Well, it was a blessing he had found something else to look at! And presently she began to have other thoughts. It was necessary, she fancied, that she should put herself right by a repetition of the incident, better managed. If the wish was father to the thought, she did not know or she would not recognise it. It was simply as a manoeuvre of propriety, as something called for to lessen the significance of what had gone before, that she should a second time meet his eyes, and this time without blushing. And at the memory of the blush, she blushed again, and became one general blush burning from head to foot. Was ever anything so indelicate, so forward, done by a girl before? And here she was, making an exhibition of herself before the congregation about nothing! She stole a glance upon her neighbours, and behold! they were steadily indifferent, and Clem had gone to sleep. And still the one idea was becoming more and more potent with her, that in common prudence she must look again before the service ended. Something of the same sort was going forward in the mind of Archie, as he struggled with the load of penitence. So it chanced that, in the flutter of the moment when the last psalm was given out, and Torrance was reading the verse, and the leaves of every psalm-book in church were rustling under busy fingers, two stealthy glances were sent out like antennae among the pews and on the indifferent and absorbed occupants, and drew timidly nearer to the straight line between Archie and Christina. They met, they lingered together for the least fraction of time, and that was enough. A charge as of electricity passed through Christina, and behold! the leaf of her psalm-book was torn across.
Archie was outside by the gate of the graveyard, conversing with Hob and the minister and shaking hands all round with the scattering congregation, when Clem and Christina were brought up to be presented. The laird took off his hat and bowed to her with grace and respect. Christina made her Glasgow curtsey to the laird, and went on again up the road for Hermiston and Cauldstaneslap, walking fast, breathing hurriedly with a heightened colour, and in this strange frame of mind, that when she was alone she seemed in high happiness, and when any one addressed her she resented it like a contradiction. A part of the way she had the company of some neighbour girls and a loutish young man; never had they seemed so insipid, never had she made herself so disagreeable. But these struck aside to their various destinations or were out-walked and left behind; and when she had driven off with sharp words the proffered convoy of some of her nephews and nieces, she was free to go on alone up Hermiston brae, walking on air, dwelling intoxicated among clouds of happiness. Near to the summit she heard steps behind her, a man's steps, light and very rapid. She knew the foot at once and walked the faster. "If it's me he's wanting, he can run for it," she thought, smiling.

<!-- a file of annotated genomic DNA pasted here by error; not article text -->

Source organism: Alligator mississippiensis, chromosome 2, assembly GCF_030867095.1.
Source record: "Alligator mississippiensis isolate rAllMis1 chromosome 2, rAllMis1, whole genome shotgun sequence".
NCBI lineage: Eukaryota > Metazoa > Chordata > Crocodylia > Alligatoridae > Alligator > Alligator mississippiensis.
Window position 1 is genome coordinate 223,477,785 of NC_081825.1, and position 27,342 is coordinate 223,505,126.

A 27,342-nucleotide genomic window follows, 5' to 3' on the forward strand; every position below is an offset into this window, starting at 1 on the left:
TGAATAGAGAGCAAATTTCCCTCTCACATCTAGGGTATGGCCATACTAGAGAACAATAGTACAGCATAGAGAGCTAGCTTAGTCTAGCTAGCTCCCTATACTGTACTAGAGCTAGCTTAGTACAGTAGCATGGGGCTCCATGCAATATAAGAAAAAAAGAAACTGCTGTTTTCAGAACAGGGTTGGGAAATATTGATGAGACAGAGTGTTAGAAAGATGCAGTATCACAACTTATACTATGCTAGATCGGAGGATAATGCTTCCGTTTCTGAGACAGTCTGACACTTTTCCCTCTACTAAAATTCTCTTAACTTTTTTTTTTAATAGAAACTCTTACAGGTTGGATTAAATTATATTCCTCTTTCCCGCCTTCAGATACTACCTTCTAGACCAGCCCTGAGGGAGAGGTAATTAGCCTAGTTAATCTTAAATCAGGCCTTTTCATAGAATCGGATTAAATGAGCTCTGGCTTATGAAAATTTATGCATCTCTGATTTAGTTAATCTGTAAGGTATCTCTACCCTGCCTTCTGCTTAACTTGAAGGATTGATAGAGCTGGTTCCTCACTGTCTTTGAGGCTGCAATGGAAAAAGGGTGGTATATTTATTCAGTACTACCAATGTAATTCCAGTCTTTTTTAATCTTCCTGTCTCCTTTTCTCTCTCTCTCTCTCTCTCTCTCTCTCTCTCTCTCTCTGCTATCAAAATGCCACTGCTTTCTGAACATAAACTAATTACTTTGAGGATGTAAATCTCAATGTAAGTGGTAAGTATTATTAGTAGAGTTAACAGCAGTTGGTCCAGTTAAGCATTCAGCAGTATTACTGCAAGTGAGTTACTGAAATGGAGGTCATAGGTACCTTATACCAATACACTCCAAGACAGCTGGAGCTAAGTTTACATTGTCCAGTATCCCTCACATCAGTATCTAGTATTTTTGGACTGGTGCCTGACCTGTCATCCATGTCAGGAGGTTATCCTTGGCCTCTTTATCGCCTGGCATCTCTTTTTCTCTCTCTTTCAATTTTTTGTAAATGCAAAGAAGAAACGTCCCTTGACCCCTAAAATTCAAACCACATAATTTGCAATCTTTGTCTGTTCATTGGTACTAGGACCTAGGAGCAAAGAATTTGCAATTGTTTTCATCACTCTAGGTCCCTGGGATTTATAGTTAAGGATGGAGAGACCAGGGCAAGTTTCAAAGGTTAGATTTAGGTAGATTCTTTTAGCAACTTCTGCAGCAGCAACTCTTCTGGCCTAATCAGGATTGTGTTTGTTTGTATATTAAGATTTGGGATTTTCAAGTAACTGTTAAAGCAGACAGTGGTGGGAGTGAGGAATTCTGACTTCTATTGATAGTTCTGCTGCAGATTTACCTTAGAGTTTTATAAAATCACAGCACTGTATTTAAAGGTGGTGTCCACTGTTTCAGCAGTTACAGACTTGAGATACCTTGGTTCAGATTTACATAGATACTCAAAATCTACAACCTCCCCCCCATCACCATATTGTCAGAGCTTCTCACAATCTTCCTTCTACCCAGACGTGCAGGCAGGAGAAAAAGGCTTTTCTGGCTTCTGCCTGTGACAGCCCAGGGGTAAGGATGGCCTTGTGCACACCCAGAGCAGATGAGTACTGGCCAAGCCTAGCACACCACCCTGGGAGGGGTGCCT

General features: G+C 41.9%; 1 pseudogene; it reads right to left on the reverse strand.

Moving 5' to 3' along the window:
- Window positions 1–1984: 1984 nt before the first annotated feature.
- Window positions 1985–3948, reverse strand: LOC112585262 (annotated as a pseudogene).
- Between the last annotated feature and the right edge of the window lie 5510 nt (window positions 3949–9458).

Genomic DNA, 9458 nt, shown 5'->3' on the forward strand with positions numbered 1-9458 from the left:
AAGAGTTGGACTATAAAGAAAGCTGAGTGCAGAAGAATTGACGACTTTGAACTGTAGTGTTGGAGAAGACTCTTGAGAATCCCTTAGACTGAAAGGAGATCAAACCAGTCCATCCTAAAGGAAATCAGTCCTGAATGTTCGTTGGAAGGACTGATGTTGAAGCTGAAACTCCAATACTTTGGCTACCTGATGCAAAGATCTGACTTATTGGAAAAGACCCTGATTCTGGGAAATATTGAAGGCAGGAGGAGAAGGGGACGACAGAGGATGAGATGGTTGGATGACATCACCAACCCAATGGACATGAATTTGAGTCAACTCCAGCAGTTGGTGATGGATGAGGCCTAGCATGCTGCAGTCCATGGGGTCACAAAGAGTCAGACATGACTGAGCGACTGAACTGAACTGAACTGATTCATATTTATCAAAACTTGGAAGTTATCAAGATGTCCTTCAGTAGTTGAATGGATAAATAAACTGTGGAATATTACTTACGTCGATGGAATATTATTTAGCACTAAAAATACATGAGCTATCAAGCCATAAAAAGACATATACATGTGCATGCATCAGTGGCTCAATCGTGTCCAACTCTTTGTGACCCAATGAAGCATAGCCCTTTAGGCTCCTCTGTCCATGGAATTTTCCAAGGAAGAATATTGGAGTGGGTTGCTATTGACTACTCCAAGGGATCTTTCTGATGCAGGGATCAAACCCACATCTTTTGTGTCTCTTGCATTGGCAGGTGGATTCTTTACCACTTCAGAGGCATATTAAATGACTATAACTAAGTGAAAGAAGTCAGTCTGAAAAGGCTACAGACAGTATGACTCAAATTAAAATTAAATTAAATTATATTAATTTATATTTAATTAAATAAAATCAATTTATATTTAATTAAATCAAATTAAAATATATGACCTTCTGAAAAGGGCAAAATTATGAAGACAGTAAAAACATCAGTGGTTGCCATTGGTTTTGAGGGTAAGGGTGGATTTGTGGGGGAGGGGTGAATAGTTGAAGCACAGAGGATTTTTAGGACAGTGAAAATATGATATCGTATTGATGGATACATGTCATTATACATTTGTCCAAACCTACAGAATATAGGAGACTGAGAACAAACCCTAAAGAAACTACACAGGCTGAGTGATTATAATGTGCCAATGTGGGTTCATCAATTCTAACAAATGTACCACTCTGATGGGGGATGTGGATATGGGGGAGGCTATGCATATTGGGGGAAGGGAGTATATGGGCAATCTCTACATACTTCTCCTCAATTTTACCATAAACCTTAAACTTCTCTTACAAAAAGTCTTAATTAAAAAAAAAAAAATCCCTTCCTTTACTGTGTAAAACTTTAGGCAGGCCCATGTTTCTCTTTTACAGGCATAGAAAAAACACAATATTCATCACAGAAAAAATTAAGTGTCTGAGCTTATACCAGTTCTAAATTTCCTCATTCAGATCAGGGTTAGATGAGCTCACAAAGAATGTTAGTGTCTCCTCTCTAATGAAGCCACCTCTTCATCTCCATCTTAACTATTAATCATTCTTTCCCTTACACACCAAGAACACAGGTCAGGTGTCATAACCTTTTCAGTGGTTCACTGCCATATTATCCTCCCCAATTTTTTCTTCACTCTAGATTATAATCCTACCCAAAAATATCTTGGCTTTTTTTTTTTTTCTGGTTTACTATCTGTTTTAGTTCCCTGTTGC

Archie overtook her like a man whose mind was made up.
"Miss Kirstie," he began.
"Miss Christina, if you please, Mr. Weir," she interrupted. "I canna bear the contraction."
"You forget it has a friendly sound for me. Your aunt is an old friend of mine, and a very good one. I hope we shall see much of you at Hermiston?"
"My aunt and my sister-in-law doesna agree very well. Not that I have much ado with it. But still when I'm stopping in the house, if I was to be visiting my aunt, it would not look considerate-like."
"I am sorry," said Archie.
"I thank you kindly, Mr. Weir," she said. "I whiles think myself it's a great peety."
"Ah, I am sure your voice would always be for peace!" he cried.
"I wouldna be too sure of that," she said. "I have my days like other folk, I suppose."
"Do you know, in our old kirk, among our good old grey dames, you made an effect like sunshine."
"Ah, but that would be my Glasgow clothes!"
"I did not think I was so much under the influence of pretty frocks."
She smiled with a half look at him.